The world’s first novel was written by a woman
In the year 1007 a Japanese noble woman, Murasaki Shikibu, wrote the world’s first full novel. Called “The tale of Genji,” it tells the story of a prince looking for love and wisdom. In its English translation it covers 54 chapters over 1,000 pages of text.
By the Middle Ages there were many novels about kings and heroic knights but in the late 1500s the anti-romance movement took roots and villains became the main characters. The first such novel was “Life of Lazarillo de Tormes”, written in 1554 by an unknown author. It is the story of a poor boy who makes his way in the world by tricking his employers.
The antinovel was invented by the French. Antinovel writers insist that traditional novels sketch a false appearance of the world in much the the same way as television soap operas do – or as Murasaki Shikibu did. Instead of creating fantasy plots and characters, antinovelists emphasize the minute details of life and the world.
The author who wrote the most novels ever also is a women. Dame Barbara Cartland (7/1/1901 – 5/21/2000) completed a novel every two weeks, publishing more than 723 novels, which sold more than 1 billion copies in 36 languages, making her the best-selling novelist of all time.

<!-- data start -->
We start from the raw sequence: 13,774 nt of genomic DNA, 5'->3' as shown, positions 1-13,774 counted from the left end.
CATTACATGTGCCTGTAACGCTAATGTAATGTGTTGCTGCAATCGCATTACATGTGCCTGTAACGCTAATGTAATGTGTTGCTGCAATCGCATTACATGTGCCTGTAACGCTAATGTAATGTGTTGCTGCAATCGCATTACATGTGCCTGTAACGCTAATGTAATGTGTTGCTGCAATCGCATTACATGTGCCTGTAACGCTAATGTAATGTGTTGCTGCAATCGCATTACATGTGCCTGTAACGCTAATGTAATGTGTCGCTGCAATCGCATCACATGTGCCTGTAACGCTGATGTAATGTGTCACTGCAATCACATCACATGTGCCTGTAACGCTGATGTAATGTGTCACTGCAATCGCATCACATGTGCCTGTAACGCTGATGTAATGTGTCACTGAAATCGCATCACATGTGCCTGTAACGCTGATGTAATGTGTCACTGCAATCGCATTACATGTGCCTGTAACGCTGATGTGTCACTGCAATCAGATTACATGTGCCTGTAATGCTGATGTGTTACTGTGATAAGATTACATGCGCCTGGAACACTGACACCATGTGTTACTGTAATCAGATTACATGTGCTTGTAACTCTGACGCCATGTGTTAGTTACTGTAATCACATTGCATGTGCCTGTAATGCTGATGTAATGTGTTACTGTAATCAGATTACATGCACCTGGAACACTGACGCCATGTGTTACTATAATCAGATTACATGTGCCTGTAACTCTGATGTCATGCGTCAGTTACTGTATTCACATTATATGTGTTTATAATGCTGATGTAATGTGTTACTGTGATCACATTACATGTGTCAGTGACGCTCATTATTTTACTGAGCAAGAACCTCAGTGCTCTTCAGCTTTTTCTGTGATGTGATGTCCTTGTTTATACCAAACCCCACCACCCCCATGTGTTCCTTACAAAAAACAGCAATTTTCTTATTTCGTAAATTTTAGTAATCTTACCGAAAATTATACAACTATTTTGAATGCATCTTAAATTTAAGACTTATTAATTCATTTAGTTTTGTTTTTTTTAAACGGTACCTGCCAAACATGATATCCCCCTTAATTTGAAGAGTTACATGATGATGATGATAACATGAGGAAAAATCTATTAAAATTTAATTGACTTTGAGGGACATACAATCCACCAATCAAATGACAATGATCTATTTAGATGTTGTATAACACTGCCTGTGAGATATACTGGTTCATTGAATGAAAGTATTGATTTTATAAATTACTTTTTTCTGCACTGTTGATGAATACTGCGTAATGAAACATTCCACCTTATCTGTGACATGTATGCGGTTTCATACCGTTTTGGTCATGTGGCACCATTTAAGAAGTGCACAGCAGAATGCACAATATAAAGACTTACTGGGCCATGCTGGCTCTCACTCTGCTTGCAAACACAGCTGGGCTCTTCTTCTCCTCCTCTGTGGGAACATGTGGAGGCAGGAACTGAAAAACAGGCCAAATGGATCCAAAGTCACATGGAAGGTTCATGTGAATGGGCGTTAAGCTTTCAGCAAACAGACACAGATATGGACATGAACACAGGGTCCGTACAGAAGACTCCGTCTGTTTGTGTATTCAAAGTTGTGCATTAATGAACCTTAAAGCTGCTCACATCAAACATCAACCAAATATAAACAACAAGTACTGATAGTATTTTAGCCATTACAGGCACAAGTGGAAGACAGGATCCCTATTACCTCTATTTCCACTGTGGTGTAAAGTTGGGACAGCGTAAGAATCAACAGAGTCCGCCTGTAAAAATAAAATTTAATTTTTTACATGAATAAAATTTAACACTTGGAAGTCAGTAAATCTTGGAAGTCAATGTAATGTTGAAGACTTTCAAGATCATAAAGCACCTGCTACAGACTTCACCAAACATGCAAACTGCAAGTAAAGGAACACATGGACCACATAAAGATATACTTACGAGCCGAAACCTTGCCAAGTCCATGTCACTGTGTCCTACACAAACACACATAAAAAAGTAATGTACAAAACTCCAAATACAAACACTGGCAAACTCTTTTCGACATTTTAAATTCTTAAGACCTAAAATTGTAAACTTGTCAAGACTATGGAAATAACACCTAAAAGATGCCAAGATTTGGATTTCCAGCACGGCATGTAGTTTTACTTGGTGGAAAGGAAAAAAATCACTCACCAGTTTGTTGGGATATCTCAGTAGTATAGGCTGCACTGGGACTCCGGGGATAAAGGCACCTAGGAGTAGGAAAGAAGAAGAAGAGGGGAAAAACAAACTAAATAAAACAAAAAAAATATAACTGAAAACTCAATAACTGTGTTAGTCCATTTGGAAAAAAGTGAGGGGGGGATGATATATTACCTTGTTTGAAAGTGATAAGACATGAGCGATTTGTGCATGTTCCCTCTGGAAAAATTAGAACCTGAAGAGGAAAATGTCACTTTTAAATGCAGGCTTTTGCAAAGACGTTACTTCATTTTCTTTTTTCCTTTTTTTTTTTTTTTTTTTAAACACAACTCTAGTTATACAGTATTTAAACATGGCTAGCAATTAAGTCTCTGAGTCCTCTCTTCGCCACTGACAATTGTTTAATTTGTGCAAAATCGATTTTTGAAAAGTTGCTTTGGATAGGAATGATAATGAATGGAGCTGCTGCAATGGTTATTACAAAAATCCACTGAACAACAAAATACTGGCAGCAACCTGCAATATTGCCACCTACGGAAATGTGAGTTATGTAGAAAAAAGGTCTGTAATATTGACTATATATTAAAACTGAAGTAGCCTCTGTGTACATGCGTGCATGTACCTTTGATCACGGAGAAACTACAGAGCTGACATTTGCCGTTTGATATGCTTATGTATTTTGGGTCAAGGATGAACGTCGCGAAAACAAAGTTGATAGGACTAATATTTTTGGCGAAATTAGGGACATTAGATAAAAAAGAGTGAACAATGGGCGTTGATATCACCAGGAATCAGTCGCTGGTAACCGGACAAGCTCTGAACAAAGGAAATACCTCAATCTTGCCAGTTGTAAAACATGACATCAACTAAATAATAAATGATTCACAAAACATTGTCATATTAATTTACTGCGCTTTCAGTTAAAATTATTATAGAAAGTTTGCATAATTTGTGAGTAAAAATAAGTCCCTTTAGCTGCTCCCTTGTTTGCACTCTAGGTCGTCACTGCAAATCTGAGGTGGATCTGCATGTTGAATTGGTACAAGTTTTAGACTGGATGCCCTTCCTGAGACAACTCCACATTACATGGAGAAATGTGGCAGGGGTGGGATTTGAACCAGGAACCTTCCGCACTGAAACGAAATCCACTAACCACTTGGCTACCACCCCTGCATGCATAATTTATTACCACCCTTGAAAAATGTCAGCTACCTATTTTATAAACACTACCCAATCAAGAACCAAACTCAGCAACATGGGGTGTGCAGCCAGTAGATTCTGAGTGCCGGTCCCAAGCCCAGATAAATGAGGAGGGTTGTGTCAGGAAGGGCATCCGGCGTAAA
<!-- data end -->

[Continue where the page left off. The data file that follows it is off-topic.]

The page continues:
The record for the fastest selling book of all time is also held by a woman: Joanne Rowling (b. 31 July 1965) – she has no middle name – writer under the pen name JK Rowling. Her Harry Potter and the Deathly Hallows, the seventh and final book of the Harry Potter series, sold 11 million copies within 24 hours. It bettered the record of 9 million copies sold in the first day held by the sixth Harry Potter novel, Harry Potter and the Half-Blood Prince. In fact, the last four books in the series had set the record for fastest-selling book within 24 hours. Ten years after the first installment, some 340 million fans have bought Harry Potter books, ensuring that a woman becoming the world’s first billionaire by writing books.
“Not only the world’s first real novel, but one of its greatest” – The tale of Genji